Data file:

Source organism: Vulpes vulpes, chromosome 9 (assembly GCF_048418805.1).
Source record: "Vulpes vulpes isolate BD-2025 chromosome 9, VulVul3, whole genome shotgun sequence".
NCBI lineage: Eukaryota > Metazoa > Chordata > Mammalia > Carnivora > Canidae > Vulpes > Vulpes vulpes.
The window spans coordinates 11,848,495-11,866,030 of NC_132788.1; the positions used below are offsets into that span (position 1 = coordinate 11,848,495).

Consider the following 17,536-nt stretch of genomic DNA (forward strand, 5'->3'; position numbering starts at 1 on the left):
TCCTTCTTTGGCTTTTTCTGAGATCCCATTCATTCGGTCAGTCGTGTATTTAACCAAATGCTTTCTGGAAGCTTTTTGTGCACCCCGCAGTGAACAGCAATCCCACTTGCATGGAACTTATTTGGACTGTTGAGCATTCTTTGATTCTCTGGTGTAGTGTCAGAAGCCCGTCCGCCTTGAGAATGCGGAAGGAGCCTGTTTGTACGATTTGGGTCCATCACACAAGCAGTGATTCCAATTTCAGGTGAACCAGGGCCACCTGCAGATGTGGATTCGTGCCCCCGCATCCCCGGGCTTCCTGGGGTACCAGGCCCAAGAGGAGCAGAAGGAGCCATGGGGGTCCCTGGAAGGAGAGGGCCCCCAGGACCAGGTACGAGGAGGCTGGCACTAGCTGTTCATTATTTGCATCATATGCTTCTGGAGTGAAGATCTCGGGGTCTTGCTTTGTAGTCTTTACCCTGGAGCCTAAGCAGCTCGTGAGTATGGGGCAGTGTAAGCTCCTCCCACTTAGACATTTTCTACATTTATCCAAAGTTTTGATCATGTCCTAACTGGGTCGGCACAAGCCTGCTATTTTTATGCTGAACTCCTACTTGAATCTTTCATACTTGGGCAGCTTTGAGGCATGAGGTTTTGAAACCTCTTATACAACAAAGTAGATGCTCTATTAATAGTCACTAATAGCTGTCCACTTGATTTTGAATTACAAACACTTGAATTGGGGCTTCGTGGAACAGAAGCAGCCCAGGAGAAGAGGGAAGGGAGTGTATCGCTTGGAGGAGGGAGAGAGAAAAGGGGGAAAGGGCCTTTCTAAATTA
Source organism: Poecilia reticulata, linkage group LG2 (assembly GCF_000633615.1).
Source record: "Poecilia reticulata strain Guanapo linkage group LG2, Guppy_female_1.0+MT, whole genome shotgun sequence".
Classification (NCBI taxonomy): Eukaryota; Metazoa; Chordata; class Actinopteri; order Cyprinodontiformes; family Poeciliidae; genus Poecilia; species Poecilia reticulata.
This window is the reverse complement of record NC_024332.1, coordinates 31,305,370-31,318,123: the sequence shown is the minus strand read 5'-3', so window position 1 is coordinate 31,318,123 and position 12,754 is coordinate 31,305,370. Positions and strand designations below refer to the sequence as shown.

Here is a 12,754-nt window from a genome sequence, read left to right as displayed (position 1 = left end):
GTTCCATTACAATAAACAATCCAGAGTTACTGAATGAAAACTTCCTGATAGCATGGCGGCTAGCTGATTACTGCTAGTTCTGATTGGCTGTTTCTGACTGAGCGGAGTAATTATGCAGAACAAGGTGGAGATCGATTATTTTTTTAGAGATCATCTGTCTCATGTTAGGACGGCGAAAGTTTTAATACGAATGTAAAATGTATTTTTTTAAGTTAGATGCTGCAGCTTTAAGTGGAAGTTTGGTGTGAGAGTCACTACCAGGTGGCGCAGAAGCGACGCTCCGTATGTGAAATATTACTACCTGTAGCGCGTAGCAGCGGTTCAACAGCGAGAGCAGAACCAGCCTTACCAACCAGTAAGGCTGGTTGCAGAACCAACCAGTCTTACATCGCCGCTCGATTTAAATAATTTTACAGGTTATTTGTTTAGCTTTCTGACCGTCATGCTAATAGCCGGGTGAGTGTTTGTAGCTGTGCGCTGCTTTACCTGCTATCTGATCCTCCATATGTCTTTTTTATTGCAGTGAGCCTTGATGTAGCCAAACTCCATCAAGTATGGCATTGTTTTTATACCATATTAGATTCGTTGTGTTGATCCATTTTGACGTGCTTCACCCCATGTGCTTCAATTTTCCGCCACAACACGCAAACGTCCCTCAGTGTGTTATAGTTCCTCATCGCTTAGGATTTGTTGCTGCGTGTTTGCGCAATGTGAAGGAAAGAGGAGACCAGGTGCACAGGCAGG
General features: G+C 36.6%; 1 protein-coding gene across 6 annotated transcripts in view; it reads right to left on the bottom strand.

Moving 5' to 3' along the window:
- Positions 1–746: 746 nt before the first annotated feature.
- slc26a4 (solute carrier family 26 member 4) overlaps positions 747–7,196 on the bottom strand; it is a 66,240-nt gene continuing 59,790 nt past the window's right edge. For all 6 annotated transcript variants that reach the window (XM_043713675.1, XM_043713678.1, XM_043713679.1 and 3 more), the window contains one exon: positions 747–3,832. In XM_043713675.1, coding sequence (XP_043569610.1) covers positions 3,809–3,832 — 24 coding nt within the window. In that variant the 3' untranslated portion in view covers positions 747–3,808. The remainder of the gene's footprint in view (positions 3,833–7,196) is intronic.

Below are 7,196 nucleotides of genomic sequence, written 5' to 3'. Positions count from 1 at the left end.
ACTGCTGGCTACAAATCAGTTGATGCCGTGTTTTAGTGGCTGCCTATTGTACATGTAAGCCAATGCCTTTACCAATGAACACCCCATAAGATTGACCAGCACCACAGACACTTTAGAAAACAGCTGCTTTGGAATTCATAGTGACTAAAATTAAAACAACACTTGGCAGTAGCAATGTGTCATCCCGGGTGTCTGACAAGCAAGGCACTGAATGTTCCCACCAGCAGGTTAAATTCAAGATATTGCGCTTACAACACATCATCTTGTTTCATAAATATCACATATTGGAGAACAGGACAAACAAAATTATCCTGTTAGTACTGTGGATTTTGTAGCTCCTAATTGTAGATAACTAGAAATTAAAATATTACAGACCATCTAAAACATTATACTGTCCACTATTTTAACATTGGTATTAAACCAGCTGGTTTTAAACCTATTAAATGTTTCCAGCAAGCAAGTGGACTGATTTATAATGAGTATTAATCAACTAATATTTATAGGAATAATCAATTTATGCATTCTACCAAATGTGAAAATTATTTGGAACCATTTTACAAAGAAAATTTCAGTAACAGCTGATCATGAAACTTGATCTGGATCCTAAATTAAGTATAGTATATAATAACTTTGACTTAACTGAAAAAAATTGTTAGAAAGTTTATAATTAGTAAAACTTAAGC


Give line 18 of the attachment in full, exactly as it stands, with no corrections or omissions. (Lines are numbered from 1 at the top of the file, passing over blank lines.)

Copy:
ACTGCTGGCTACAAATCAGTTGATGCCGTGTTTTAGTGGCTGCCTATTGTACATGTAAGCCAATGCCTTTACCAATGAACACCCCATAAGATTGACCAGCACCACAGACACTTTAGAAAACAGCTGCTTTGGAATTCATAGTGACTAAAATTAAAACAACACTTGGCAGTAGCAATGTGTCATCCCGGGTGTCTGACAAGCAAGGCACTGAATGTTCCCACCAGCAGGTTAAATTCAAGATATTGCGCTTACAACACATCATCTTGTTTCATAAATATCACATATTGGAGAACAGGACAAACAAAATTATCCTGTTAGTACTGTGGATTTTGTAGCTCCTAATTGTAGATAACTAGAAATTAAAATATTACAGACCATCTAAAACATTATACTGTCCACTATTTTAACATTGGTATTAAACCAGCTGGTTTTAAACCTATTAAATGTTTCCAGCAAGCAAGTGGACTGATTTATAATGAGTATTAATCAACTAATATTTATAGGAATAATCAATTTATGCATTCTACCAAATGTGAAAATTATTTGGAACCATTTTACAAAGAAAATTTCAGTAACAGCTGATCATGAAACTTGATCTGGATCCTAAATTAAGTATAGTATATAATAACTTTGACTTAACTGAAAAAAATTGTTAGAAAGTTTATAATTAGTAAAACTTAAGC